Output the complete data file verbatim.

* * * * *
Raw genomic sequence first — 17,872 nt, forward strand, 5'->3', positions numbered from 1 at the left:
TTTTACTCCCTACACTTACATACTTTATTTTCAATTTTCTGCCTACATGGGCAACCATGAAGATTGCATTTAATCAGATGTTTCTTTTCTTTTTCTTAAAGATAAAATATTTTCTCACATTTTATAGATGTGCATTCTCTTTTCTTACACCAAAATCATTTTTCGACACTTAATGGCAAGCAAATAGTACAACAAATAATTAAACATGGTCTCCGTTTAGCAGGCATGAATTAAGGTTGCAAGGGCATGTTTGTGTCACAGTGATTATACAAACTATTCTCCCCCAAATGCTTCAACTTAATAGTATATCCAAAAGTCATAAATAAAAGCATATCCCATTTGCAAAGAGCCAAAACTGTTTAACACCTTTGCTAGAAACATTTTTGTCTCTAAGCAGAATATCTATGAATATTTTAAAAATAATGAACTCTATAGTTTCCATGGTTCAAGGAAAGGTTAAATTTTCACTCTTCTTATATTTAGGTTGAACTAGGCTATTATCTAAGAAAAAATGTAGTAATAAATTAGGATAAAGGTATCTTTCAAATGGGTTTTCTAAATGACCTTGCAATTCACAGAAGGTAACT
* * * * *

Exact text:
Raw genomic sequence first — 17,872 nt, forward strand, 5'->3', positions numbered from 1 at the left:
TTTTACTCCCTACACTTACATACTTTATTTTCAATTTTCTGCCTACATGGGCAACCATGAAGATTGCATTTAATCAGATGTTTCTTTTCTTTTTCTTAAAGATAAAATATTTTCTCACATTTTATAGATGTGCATTCTCTTTTCTTACACCAAAATCATTTTTCGACACTTAATGGCAAGCAAATAGTACAACAAATAATTAAACATGGTCTCCGTTTAGCAGGCATGAATTAAGGTTGCAAGGGCATGTTTGTGTCACAGTGATTATACAAACTATTCTCCCCCAAATGCTTCAACTTAATAGTATATCCAAAAGTCATAAATAAAAGCATATCCCATTTGCAAAGAGCCAAAACTGTTTAACACCTTTGCTAGAAACATTTTTGTCTCTAAGCAGAATATCTATGAATATTTTAAAAATAATGAACTCTATAGTTTCCATGGTTCAAGGAAAGGTTAAATTTTCACTCTTCTTATATTTAGGTTGAACTAGGCTATTATCTAAGAAAAAATGTAGTAATAAATTAGGATAAAGGTATCTTTCAAATGGGTTTTCTAAATGACCTTGCAATTCACAGAAGGTAACT